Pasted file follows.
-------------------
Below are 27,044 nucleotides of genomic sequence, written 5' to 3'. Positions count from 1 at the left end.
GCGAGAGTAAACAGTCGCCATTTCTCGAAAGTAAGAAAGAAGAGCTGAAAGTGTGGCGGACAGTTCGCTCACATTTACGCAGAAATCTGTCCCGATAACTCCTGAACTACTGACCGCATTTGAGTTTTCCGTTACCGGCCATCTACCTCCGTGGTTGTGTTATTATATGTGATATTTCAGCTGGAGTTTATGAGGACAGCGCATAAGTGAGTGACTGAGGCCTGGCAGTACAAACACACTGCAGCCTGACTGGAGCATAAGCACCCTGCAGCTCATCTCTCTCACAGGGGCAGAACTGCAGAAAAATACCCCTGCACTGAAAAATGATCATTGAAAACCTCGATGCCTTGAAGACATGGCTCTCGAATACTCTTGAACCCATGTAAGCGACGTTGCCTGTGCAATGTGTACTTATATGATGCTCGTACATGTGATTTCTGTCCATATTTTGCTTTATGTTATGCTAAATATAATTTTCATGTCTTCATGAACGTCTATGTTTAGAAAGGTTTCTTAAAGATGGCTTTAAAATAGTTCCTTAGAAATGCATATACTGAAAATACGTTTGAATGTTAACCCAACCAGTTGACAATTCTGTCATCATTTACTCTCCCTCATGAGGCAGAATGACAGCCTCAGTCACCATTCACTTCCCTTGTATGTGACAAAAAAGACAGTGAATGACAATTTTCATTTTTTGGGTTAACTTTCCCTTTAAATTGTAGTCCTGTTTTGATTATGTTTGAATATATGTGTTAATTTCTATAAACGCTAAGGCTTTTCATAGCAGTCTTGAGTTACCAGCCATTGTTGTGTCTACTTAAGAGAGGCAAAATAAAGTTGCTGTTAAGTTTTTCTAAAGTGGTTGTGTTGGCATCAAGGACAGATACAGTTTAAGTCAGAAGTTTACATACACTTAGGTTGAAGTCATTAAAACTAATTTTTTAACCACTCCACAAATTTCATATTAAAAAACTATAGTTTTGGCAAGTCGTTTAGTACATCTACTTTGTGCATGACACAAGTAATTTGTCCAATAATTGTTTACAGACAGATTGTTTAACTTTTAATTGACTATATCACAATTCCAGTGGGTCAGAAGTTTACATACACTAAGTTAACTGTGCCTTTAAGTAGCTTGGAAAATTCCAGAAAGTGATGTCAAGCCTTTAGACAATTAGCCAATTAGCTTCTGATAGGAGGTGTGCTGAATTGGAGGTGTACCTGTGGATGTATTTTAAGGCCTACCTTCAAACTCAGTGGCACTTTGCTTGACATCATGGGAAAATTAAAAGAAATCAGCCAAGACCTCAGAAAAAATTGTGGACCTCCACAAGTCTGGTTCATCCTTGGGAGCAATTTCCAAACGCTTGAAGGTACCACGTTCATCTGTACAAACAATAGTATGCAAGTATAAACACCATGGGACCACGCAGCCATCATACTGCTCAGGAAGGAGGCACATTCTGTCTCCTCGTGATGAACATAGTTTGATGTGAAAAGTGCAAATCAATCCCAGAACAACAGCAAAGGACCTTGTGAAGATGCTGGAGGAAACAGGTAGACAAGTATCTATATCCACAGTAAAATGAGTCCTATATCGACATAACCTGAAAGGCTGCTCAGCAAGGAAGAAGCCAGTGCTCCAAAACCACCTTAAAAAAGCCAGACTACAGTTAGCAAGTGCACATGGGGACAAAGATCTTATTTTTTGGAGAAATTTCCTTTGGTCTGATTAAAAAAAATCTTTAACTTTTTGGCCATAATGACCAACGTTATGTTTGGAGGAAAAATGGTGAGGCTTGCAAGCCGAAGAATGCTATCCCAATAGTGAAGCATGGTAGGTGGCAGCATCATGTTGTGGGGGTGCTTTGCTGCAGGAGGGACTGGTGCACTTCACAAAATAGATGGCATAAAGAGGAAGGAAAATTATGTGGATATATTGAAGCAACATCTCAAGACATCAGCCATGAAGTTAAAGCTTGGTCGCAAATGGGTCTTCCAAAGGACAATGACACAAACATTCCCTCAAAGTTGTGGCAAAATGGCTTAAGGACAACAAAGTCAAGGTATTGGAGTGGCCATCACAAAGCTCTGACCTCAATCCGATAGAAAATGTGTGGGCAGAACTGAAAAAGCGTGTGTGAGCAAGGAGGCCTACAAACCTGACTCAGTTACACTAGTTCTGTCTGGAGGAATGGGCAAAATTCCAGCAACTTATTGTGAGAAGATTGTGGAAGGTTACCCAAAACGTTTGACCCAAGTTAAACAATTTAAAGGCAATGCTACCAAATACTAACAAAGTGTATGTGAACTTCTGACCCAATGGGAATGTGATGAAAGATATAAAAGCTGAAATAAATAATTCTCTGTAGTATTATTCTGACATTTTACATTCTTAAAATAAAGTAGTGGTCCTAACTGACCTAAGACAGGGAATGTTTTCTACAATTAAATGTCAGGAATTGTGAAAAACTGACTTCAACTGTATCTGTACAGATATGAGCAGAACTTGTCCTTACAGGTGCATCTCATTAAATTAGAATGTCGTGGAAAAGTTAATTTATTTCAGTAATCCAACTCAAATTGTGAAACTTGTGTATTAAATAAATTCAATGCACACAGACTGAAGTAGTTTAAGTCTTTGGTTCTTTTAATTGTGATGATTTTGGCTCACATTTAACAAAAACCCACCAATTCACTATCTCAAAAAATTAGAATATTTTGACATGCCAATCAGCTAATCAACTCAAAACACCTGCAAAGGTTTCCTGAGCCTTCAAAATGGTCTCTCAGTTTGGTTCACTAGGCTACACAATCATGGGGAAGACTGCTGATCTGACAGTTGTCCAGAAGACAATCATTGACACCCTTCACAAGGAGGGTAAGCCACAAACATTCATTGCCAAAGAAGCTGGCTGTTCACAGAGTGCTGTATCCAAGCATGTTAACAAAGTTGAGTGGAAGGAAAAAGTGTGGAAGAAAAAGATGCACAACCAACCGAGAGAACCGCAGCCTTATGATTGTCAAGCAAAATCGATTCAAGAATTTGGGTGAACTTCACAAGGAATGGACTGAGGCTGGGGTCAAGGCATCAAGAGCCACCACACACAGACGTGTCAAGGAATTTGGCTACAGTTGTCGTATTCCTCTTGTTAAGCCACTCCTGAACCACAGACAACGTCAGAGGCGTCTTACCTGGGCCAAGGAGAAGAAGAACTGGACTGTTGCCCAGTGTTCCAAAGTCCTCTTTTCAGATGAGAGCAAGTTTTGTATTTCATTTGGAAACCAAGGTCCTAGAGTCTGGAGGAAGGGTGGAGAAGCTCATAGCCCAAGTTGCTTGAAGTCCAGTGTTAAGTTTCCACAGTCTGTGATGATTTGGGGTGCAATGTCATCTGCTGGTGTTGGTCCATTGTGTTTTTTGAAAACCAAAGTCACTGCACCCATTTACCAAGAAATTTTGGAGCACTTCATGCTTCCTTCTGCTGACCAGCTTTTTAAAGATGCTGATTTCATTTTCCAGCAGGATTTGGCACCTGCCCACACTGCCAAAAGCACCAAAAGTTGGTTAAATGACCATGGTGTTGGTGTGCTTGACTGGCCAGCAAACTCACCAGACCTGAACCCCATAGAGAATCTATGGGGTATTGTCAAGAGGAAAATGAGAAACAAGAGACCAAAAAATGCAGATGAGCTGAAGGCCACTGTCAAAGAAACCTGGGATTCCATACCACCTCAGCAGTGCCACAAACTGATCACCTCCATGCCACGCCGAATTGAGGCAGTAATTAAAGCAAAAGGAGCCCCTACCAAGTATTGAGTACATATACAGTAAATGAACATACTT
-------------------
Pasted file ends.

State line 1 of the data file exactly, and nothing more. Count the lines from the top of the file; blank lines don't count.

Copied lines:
Below are 27,044 nucleotides of genomic sequence, written 5' to 3'. Positions count from 1 at the left end.